However, the individual cases cannot be decided upon en masse, because at various stages of the conflict, the involvement of Russia was different, and the Strasbourg court must analyse each of them separately.
“For example, in Slavyansk, there is a question of whether Russia’s jurisdiction [over the city when it was held by separatists before being retaken by Ukrainian troops] will be proven or not. As for instance [in the case of] the Ilovaysk tragedy [when large numbers of retreating Ukrainian troops were killed in August 2014], everything is obvious – there was an open invasion by the regular Russian army,” Lebid argued.
Russia denies this.
Vitalia Lebid, lawyer at the Ukrainian Helsinki Human Rights Union. Photo: Volodymyr Petrov / Kyiv Post
‘Evil must be punished’
Nina Branovytska, the mother of deceased Ukrainian soldier Ihor Branovytsky, meets journalists in her Soviet-era flat on the outskirts of Kyiv. Branovytska remains a strong and resolute woman despite the loss of her son Ihor, who was murdered on January 21, 2016 while being held in captivity by Russian-backed separatists.
During the second devastating battle for the Donetsk airport compound, which lasted for three months from September 2014 to January 2015, when Ukrainian troops were forced to retreat, Branovytsky was taken prisoner, tortured and eventually killed with a gunshot to the head by a separatist warlord nicknamed ‘Motorola’ – a Russian citizen whose real name was Arseny Pavlov.
Branovytska filed her case to the European Court of Human Rights against both Russia and Ukraine: “Against Russia, for murder by a Russian citizen, as it turned out later, and for failure to prevent it – against Ukraine, [questioning] whether it was necessary for the boys to stay there in the [destroyed] airport and whether there was any logic in defending it,” she explained.
She is clear about what her case can and cannot achieve: “The resolution of the case will bring me nothing, I will not get Ihor back,” she said.
“But there are other boys, they are alive. And [the case is being brought] in order to protect them, and to make our [Ukrainian] military command understand that they are not cannon fodder. They are children, men, they are our genetic pool, and they should be protected. And if they are volunteers protecting the country, it does not mean that they should be mowed down. We need them,” she continued.
Speaking about the other target of the case – Russia – Branovytska insisted that “somebody must be held responsible for the torture, for the humiliation, for the murders”.
“The evil must be punished, there must be some sort of punishment. So that people know that it is not permissible to come to a foreign country to just kill, torture and feel that they are free of punishment,” she said.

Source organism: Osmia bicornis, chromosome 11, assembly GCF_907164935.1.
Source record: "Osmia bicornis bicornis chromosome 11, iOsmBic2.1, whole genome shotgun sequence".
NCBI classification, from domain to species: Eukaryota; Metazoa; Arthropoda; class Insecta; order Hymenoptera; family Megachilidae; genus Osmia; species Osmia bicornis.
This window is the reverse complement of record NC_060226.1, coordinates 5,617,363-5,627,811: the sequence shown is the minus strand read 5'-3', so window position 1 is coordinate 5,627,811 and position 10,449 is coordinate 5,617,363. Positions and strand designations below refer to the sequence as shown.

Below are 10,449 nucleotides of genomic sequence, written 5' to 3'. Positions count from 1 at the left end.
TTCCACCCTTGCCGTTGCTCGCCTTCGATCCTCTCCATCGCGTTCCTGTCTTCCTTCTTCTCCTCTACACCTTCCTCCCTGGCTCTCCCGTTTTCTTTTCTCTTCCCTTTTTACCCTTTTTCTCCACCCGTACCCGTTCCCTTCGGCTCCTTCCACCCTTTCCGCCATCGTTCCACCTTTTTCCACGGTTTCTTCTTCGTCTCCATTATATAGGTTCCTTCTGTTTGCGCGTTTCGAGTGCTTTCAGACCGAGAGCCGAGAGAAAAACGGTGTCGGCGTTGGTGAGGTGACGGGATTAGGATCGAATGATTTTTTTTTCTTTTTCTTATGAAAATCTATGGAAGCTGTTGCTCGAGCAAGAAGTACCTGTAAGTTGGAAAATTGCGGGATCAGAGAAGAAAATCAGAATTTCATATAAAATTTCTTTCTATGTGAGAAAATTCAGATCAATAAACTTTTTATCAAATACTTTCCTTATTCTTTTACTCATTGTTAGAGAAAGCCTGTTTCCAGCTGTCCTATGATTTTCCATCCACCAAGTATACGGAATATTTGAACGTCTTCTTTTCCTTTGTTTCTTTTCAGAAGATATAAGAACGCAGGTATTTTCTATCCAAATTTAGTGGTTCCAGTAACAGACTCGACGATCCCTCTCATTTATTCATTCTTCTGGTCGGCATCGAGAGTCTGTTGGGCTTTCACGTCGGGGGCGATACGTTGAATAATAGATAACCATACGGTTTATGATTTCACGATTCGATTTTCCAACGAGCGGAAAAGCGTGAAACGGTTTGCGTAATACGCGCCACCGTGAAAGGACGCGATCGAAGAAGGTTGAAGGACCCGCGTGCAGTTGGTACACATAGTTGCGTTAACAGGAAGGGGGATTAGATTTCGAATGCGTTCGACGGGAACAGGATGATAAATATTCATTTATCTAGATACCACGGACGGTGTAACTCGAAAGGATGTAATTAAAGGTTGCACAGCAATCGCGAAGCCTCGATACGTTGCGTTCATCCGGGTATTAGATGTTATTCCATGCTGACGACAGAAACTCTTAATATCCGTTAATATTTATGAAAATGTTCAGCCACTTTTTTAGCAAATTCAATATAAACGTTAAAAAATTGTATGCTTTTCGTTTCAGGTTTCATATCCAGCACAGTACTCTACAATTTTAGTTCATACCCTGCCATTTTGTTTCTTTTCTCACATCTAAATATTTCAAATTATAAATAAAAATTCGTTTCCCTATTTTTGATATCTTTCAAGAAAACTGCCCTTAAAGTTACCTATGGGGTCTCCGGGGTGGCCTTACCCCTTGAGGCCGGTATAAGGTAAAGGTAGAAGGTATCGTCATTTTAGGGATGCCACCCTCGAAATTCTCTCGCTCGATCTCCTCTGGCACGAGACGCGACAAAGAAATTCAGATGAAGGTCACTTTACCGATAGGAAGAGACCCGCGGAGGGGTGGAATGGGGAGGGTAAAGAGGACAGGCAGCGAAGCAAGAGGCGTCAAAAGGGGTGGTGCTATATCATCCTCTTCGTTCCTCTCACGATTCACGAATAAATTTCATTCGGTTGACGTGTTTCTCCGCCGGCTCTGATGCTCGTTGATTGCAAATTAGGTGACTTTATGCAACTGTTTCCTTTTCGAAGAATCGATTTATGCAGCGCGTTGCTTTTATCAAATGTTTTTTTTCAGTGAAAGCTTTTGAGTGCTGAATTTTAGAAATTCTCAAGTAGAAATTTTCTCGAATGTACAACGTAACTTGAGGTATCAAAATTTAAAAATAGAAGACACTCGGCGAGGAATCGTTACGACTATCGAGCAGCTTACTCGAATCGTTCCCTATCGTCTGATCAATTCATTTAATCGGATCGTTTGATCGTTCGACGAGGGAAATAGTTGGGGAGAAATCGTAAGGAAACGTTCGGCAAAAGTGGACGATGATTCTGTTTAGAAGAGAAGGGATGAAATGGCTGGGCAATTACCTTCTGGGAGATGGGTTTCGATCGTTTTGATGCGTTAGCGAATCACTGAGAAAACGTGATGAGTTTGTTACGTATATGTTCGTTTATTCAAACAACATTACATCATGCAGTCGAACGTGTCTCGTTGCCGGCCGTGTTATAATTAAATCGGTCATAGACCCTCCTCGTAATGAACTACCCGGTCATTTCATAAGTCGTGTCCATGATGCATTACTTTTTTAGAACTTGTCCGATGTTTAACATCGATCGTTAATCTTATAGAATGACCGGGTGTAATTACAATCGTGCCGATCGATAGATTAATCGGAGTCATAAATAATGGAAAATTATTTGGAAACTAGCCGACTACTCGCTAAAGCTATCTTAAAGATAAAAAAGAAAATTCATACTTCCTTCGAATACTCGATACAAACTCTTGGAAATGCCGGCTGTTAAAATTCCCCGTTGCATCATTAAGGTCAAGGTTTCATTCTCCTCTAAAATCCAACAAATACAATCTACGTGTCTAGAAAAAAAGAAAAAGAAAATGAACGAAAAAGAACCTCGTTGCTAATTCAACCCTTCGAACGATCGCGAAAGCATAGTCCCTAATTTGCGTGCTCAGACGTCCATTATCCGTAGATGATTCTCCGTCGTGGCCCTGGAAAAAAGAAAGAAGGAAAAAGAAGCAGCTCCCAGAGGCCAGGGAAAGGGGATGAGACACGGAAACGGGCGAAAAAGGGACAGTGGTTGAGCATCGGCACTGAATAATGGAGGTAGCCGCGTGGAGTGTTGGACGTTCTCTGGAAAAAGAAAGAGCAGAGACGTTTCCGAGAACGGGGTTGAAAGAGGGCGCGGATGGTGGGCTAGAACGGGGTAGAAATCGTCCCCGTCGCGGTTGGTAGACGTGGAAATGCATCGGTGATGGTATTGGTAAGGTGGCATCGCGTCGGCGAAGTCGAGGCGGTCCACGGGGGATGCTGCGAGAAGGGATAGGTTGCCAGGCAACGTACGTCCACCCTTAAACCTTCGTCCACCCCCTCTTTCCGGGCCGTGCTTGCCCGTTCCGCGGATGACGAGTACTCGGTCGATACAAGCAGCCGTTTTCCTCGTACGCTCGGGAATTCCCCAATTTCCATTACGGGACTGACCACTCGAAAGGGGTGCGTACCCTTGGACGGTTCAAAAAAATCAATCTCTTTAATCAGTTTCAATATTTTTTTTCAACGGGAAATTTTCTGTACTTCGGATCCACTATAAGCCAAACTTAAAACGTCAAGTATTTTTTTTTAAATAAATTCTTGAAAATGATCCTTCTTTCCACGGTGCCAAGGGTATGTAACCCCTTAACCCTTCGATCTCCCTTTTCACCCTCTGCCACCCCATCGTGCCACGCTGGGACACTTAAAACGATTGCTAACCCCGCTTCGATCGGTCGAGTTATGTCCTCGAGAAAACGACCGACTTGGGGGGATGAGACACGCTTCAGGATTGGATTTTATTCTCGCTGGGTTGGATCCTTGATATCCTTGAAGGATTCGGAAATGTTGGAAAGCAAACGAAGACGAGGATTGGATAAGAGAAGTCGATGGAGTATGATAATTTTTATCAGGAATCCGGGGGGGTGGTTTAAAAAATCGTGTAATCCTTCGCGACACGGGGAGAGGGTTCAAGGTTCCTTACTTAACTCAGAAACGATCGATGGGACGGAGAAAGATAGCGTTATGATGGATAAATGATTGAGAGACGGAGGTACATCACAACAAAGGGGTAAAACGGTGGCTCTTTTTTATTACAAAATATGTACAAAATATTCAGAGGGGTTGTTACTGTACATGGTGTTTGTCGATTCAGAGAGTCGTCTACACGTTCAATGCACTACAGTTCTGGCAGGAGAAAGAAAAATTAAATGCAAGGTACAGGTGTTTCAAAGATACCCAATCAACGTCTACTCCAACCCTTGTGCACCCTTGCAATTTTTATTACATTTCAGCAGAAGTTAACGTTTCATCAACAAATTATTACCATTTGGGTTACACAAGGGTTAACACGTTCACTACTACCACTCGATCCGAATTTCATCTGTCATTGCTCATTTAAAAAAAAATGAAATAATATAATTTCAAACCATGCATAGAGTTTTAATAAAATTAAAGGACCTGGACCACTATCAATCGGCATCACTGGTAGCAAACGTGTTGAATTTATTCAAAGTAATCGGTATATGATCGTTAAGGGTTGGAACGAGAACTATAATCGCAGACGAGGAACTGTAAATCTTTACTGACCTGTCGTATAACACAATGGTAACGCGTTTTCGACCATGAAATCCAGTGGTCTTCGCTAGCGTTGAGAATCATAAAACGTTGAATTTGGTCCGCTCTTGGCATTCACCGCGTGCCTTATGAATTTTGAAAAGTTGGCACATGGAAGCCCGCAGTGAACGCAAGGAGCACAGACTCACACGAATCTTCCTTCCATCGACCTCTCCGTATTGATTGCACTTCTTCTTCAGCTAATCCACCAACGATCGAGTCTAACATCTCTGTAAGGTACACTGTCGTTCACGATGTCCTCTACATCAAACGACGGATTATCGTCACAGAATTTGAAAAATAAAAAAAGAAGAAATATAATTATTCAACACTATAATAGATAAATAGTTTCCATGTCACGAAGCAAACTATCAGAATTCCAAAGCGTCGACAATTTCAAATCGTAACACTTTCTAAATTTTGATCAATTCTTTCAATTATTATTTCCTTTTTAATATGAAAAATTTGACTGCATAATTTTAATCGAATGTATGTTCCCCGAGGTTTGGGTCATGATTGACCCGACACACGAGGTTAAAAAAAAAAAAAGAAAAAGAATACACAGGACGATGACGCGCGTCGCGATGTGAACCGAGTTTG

Meanwhile various groups of relatives of the MH17 flight that was shot down over eastern Ukraine on July 17, 2014 want to bring either Ukraine or Russia to justice for downing the civilian plane. The strike by a Buk-type missile killed everyone on board – 298 people in total.
Australia and the Netherlands, where the majority of the passengers came from, have accused Russia of being responsible for downing the plane, but no formal national court decision has been made yet.
A Dutch court is supposed to handle a case initiated by the Dutch prosecutor’s office, but before it rules, the European Court of Human Rights may issue its own verdict on the matter.
Four German citizens are suing Ukraine at the Strasbourg court for not closing its airspace during the active warfare in the country’s east, while 33 relatives of the deceased passengers from Australia, New Zealand and Malaysia are suing Russia and President Vladimir Putin for 10 million Australian dollars (about 6,270,000 euros) each.
Nina Branovytska, the mother of deceased Ukrainian soldier Ihor Branovytsky who defended the Donetsk airport. Photo: Konstantin Chernichkin / Kyiv Post
Families bear the burden
Ukraine is still trying to free all of its prisoners of war held by the so-called People’s Republics in the rebel-controlled Donetsk and Luhansk areas. Meanwhile their families wait for news, and hope.
Viktoriya Pantyushenko has not seen her husband, Ukrainian tank commander Bohdan Pantyushenko, since January 2015. Along with his tank crew, he was on a special mission to cover Ukrainian sappers who were blowing up a strategic bridge near Donetsk airport on January 18, 2015 – but the tank was hit and the crew taken prisoner.
Pantyuschenko looked hopeful when she came to a café in central Kyiv to talk about her case, as news of the possibility of a new prisoner exchange had been circulating in the media.
Her case at the European Court of Human Rights is against Russia. She decided not to sue Ukraine without her husband’s advice because he “possibly understands better who is guilty of his imprisonment”.
For herself, Pantyushenko said that she cannot believe that Russia was entirely guilty for her husband still being in captivity.
“I think that Ukraine is also responsible for failing until now to pull its military men out of imprisonment after they have been there all this time. If they [Ukrainian officials] could not do it by themselves, international experience, international diplomats had to be involved,” she argued.
As Ukraine’s human rights lawyers continue to work on thousands of complex cases like this, it is clear that these legal disputes will not be resolved any time soon.
As far as the victims and their families are concerned, all they can expect if they win is a legal ruling confirming the facts of their case and some compensation – but not enough to compensate for ruined lives and lost loved ones. But they can at least know that some kind of justice has been done.
Pantyushenko said she is well aware that Russia is reluctant to accept the rulings of the European Court of Human Rights, and that her husband is more likely to be freed under a negotiated prisoner exchange.
Nevertheless, the pending decision of the Strasbourg court is important to her. It is a way, she said, “to prove – and maybe not only to ourselves but also the world – that we are having a war with Russia, and not a civil conflict.”
“At this level, it is essential for me.”
/By Vyacheslav Hnatyuk, BIRN, Kyiv
The story was produced as part of a transitional justice project jointly with the Balkan Investigative Reporting Network (BIRN).